I was also performing in the San Francisco Synthesizer Ensemble (SFSE) in the early 1980’s. Along with playing my synth parts, I was in charge of running the live Mac sequencing that we all played along with. I was using some of the performance features to trigger sequences live and some of the randomization “generated sequences” to make every performance a bit different. It worked most of the time, amazingly. At one point we sampled the cables of the Golden Gate Bridge and “played” them on our keyboards, and recorded a special “Suite for the 50th Anniversary of the Golden Gate Bridge.” It got quite a lot of press coverage after a reporter asked “How did you get to record the bridge?” Doug McKecknie, the founder of the SFSE (who had conceived the idea of “playing the bridge” in the late 60’s), told him that at first the Golden Gate Bridge district wouldn’t let us record because we needed to hit the cables with a rubber hammer. So he said we wouldn’t. Then we did anyway. McKechnie told the reporter: “We lied in the interest of science.” That quote got written up everywhere. We ended up on Entertainment Tonight, The Evening News with Tom Brokow, local TV and CNN. People today still mention it. One musician I met remembers seeing the news about it in Germany on CNN.
LJ: In what ways have the computer industry and Silicon Valley influenced the audio industry?
PdB: From my direct personal esperience, I think Dave Oppenheim’s combined music skills and knowledge with his Stanford engineering education became fertile ground for experimentation. At first, like Dave, I think many innovators in the music industry wanted to make something for themselves to use, then it became a product. It seems like many of the early computer music companies had this kind of start.
I’m not sure of how the film industry played into it in those early days, I know George Lucas was trying to put computer systems together to streamline audio and video production. Today everything in audio for film and TV is digital and it’s all very integrated, thanks to standards such as Apple’s QuickTime and other high-end compression and digital video standards and powerful, relatively affordable computers.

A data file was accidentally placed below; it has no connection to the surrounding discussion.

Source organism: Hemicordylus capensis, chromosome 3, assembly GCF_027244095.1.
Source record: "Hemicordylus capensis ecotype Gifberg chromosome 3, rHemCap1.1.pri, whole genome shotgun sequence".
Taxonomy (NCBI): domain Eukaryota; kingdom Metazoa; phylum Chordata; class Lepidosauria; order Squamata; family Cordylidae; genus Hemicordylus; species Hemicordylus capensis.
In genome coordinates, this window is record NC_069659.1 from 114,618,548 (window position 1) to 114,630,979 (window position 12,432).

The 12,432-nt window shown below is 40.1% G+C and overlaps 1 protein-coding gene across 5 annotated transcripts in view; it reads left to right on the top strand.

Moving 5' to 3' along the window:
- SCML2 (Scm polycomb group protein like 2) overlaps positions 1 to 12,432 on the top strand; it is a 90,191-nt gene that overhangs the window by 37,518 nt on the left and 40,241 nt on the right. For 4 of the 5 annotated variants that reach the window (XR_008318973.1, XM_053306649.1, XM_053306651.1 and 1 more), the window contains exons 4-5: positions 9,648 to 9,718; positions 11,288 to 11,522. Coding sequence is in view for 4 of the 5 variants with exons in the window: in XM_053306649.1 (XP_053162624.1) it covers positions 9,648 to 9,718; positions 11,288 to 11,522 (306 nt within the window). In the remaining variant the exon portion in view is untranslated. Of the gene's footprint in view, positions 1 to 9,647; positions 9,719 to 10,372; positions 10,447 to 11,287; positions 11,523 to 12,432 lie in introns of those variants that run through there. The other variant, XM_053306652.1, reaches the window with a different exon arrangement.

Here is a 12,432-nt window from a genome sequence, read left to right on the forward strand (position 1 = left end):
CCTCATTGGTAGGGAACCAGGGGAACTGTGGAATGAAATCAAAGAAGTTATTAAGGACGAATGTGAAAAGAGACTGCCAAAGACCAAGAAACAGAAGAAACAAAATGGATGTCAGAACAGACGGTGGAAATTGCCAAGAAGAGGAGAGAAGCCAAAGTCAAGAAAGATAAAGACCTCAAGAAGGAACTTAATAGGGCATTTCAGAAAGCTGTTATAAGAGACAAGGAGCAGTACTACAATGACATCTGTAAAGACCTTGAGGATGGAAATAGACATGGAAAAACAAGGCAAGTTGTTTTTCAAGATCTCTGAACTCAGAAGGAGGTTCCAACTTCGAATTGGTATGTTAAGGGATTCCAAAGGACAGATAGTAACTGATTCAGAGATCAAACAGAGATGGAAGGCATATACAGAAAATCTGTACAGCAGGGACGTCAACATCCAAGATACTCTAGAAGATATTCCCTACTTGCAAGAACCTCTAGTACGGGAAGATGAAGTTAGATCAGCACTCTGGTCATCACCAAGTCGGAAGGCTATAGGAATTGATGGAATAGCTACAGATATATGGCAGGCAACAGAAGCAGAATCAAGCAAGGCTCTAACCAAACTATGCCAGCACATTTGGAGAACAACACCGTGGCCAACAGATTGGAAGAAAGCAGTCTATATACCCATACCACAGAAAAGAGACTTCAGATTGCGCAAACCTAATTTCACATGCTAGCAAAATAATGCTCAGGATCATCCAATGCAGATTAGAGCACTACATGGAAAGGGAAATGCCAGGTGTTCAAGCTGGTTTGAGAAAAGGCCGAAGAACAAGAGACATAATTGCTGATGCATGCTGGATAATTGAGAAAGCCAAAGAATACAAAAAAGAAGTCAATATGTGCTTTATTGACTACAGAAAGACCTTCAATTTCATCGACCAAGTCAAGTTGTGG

Looking back at 20 years in the computer music industry I think one of the biggest contributions and most important connections for me is being a musician and composer and working with engineers to help guide products. In the late 1980’s I was carpooling to work with Mark Jeffery who was an engineer on Digidesign’s Sound Tools at the time, and a musician himself, we were both using Opcode’s Vision MIDI sequencer and talked about how nice it would be to have Sound Tools and Vision combined so that we could put guitar and vocal tracking into the sequencer without syncing to tape. I went to work that day and suggested the idea and the idea for Studio Vision, the first Audio and MIDI sequencer, was born. (Note: I have been trying to find the staff meeting notes from that moment in time but have yet to get corroboration on this event, Mark Jeffery seems to remember our conversation, and Dave Oppenheim recently told me ‘that could be right, it was a long time ago I don’t remember’ — but that’s the way I remember it! -pdb) Originally upon introduction Studio Vision was called “Audio Vision” – this was before Digidesign was purchased by AVID – and for whatever reason we did not search the name well enough. After the NAMM show introduction in 1990 we brainstormed on new names for it. I had named the “Studio 3” MIDI interface and suggested we carry on the “Studio” moniker into our software line, so it became Studio Vision and we re-launched it.